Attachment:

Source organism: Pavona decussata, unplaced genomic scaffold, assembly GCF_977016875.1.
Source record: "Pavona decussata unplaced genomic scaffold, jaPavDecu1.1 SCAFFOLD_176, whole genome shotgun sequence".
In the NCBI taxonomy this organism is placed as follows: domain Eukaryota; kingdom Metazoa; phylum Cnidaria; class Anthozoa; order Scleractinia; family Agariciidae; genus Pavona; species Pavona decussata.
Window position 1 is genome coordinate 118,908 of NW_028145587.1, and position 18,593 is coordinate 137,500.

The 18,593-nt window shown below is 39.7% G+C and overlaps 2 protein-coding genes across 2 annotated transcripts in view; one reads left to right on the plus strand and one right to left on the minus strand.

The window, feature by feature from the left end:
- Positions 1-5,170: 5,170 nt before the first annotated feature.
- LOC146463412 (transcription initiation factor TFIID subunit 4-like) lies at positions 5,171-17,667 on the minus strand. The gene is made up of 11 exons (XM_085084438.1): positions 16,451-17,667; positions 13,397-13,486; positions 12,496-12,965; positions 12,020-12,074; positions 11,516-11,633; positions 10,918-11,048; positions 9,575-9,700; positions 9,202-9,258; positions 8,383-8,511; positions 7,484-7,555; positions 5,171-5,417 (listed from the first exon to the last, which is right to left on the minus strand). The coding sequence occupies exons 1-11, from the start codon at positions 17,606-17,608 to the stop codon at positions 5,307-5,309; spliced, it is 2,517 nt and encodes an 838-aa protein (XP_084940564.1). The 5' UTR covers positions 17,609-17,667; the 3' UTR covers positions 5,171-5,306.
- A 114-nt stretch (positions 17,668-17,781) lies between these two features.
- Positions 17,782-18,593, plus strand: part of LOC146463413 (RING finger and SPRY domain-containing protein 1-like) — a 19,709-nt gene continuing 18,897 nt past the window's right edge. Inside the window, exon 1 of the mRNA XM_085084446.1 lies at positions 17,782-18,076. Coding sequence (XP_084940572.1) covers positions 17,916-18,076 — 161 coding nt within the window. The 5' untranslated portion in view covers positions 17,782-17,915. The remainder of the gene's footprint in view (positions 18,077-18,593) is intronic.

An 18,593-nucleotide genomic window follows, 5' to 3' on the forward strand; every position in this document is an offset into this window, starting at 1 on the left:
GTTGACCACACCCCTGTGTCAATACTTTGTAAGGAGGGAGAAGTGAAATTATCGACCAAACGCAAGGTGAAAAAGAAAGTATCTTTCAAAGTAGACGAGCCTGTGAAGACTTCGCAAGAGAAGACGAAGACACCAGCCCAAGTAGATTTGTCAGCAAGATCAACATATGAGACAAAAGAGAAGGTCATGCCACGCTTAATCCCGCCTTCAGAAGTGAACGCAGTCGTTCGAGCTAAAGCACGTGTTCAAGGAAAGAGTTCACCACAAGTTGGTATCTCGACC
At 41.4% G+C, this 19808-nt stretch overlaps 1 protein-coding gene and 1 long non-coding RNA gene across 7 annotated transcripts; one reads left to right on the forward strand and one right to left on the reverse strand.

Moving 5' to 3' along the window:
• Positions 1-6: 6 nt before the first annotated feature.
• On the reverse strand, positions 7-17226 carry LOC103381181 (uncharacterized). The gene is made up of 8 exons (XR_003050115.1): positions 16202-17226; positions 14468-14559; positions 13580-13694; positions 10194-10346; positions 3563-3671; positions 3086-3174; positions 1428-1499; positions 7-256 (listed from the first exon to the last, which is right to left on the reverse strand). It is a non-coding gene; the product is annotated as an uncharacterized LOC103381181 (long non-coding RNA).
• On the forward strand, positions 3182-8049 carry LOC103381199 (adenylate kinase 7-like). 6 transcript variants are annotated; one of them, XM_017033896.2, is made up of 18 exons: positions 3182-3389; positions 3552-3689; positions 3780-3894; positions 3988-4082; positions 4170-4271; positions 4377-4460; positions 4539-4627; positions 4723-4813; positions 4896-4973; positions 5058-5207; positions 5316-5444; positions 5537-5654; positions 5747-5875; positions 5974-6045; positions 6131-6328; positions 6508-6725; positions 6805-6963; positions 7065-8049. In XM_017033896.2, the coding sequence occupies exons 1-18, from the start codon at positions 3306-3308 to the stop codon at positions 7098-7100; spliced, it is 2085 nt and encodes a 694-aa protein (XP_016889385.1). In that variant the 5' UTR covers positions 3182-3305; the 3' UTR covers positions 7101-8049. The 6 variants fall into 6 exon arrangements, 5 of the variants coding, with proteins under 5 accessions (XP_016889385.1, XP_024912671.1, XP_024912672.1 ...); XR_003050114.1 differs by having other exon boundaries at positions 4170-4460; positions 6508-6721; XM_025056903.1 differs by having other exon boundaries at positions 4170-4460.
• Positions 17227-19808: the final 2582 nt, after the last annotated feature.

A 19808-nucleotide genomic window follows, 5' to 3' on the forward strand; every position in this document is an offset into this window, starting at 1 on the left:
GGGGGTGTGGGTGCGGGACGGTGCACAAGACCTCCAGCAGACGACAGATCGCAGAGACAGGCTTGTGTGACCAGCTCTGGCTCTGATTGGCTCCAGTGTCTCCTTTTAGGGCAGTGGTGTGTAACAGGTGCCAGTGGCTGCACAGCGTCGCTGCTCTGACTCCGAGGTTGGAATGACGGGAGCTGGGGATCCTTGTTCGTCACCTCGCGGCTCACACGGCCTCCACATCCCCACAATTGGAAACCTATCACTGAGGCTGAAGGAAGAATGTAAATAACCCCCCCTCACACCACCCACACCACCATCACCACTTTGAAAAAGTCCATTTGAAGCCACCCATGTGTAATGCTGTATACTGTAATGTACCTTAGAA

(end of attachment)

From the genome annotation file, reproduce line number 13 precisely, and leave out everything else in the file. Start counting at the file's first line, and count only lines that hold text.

At 41.4% G+C, this 19808-nt stretch overlaps 1 protein-coding gene and 1 long non-coding RNA gene across 7 annotated transcripts; one reads left to right on the forward strand and one right to left on the reverse strand.